Western

Why Western Dressage Beats English Dressage

So long white breeches, hello chaps.


Have you recently attended a dressage show and spotted some seemingly out of place western horses? Western dressage is a fairly new addition to equine competition, and whenever I compete at recognized dressage shows with my two mares decked out in western, I certainly get a lot of questions.

What is Western Dressage?

The United States Equestrian Federation defines it as “a systematic and progressive system of training for the western horse and rider in traditional stock tack with the purpose of enjoying a safe, pleasurable, versatile, and useful working horse.” Each level adds new movements that build upon the skills proven in the last level. The end goal, according to the Western Style Dressage Association of Canada rule book is, “an athlete that is a pleasure to ride, and works in harmony with the rider.”

Karen Nelson on her Arabian x Dutch Harness horse at the Sparkles and Spurs Dressage Show. Photo by Linda Linstad
Karen Nelson on her Arabian x Dutch Harness horse at the
Sparkles and Spurs Dressage Show. Photo by Linda Linstad.

Unlike typical western classes, a horse doesn’t need to show in a curb at a certain age, and the development of gaits is done as a progression of training through the levels, rather than requiring collection right from the start.

7 Benefits of Western Dressage over English Dressage

1. You don’t have to braid. No more mane pulling, roaching, or worrying that your horse is rubbing out its braids while you change into show clothes for your class. A neat and tidy groom job is all that is required.

2. No white breeches. If you are like me and can’t help but look like a grubby little kid after a few minutes of holding your horse in sparkling whites, then you will appreciate the dress code of Western Dressage. Competition wear includes a western hat or helmet, long sleeve shirt, boots with a proper heel, and long pants (chaps optional). No restrictions on color or sparkle! Aside from the boots and hat, you can literally buy your show clothes at your local department store.

©Flickr/FiveFurlongs
©Flickr/FiveFurlongs

3. You can go bitless. Or with a snaffle. Or a curb. Western Dressage does have some limits on what type of bits or bitless options you can use, but there are definitely more choices than with English dressage, which makes it a good option for some horses who struggle with a bit, or riders who would just prefer bitless.

4. A jog is easier to sit than a trot. How many riders get stuck at first level because they just can’t sit their big warmblood’s medium trot? In western style dressage the gaits are meant to be easy to sit. They aren’t looking for huge movement, they are looking for “pleasure to ride”.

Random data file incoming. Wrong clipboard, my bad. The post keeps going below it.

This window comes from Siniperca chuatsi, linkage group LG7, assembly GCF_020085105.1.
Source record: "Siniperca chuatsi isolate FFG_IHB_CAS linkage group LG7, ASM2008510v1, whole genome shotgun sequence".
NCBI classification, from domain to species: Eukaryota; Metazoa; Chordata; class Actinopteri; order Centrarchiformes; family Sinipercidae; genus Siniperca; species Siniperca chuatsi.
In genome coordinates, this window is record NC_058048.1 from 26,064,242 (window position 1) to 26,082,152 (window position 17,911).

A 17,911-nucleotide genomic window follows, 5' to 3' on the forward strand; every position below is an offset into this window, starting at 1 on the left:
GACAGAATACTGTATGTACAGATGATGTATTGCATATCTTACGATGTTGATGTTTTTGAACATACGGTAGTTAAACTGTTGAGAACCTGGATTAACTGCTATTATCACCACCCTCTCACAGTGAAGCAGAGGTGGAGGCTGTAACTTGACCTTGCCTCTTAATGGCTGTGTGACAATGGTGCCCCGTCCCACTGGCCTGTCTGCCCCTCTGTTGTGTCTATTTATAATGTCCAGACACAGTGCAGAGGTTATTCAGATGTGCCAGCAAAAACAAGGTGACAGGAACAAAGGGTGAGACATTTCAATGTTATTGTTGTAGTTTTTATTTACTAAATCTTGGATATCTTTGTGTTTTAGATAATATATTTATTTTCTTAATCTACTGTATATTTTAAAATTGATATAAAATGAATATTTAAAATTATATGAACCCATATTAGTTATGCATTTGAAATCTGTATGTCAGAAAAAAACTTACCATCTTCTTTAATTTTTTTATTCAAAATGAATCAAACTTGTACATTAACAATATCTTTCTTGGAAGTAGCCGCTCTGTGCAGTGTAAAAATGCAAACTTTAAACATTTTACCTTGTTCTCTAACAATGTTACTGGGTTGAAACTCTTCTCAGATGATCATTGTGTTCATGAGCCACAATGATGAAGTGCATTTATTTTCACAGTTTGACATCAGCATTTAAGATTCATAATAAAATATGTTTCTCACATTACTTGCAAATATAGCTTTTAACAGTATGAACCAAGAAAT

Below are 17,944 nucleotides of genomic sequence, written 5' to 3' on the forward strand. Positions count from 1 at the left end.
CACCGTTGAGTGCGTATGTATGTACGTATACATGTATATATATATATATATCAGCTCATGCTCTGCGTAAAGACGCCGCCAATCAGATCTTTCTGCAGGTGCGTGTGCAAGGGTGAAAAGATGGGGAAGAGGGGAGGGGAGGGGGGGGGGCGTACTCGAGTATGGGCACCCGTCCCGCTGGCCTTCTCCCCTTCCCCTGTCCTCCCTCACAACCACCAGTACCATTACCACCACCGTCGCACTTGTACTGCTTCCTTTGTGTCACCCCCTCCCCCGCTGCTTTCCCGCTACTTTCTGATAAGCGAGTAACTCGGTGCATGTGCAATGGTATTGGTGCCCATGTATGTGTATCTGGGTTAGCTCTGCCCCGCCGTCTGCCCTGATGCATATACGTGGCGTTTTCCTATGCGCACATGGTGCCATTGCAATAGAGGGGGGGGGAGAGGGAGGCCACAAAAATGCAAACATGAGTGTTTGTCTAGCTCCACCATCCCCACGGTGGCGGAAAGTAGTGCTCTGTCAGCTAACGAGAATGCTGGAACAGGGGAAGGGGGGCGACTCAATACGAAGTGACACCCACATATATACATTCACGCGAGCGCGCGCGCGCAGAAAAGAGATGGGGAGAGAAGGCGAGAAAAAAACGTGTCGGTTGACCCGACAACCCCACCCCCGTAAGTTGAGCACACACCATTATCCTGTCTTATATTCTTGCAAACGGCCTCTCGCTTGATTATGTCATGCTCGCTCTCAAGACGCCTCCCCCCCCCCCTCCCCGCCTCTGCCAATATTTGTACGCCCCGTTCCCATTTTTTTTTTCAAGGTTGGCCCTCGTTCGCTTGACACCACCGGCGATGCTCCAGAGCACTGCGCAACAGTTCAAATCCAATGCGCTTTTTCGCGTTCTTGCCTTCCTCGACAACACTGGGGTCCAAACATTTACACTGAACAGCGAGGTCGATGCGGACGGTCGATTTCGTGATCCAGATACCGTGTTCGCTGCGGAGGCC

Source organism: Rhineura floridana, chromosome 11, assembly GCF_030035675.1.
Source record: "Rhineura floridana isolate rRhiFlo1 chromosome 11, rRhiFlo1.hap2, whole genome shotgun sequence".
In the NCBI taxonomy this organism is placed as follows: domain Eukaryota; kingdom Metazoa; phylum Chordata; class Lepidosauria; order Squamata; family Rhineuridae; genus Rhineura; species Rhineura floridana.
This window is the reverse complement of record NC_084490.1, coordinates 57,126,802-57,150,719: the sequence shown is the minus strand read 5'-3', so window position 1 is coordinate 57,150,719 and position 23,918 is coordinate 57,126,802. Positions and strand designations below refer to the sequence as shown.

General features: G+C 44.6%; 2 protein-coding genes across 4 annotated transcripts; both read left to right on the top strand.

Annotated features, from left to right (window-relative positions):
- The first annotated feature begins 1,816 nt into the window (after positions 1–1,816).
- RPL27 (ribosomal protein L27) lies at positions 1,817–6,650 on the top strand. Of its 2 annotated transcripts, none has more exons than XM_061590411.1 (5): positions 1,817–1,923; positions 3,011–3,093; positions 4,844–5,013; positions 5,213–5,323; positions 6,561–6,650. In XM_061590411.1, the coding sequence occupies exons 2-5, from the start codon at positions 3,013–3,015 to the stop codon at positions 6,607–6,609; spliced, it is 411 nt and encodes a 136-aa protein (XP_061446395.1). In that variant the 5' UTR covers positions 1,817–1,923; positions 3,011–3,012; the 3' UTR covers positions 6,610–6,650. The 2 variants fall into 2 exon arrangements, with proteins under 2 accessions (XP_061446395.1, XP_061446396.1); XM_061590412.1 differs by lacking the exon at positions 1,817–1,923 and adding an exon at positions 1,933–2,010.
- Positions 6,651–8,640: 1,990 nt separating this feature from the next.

5. A suitable, competitive horse costs less. If you are getting frustrated that your pleasant-but-very-average-moving little horse can’t compete against the fancy, floating-on-air warmbloods, you may want to consider western dressage. The gaits in western dressage are more within reach of your average horse and only include working, collected, lengthened and free. No more worry about achieving medium and extended gaits. Common breeds such as Quarter Horses, Arabians and Morgans are well suited to the western style, as are many other breeds. A pleasant, trainable horse will take you far.

©flickr/Katherine Mustafa
©flickr/Katherine Mustafa

6. You can compete online. The Western Style Dressage Association of Canada holds regular online competitions where you submit a video of your test to be judged and placed. This can really help competitors on a limited budget or who live in remote areas.

7. Gaited horses can play. Both Canada and the US have dressage tests and rules specifically for gaited breeds.

 

Western Dressage is something to consider for riders who like the format and progressive nature of dressage, but appreciate the difference Western Dressage offers, so if you happen to see a western saddle at your next dressage show, maybe take some time to see what it is all about.

Did I mention you don’t have to braid?

 


About the Author

Karen Nelson is owner/operator of Hillside Stable near Edmonton, Alberta. She has been showing rdressage since 2007, and western dressage since 2015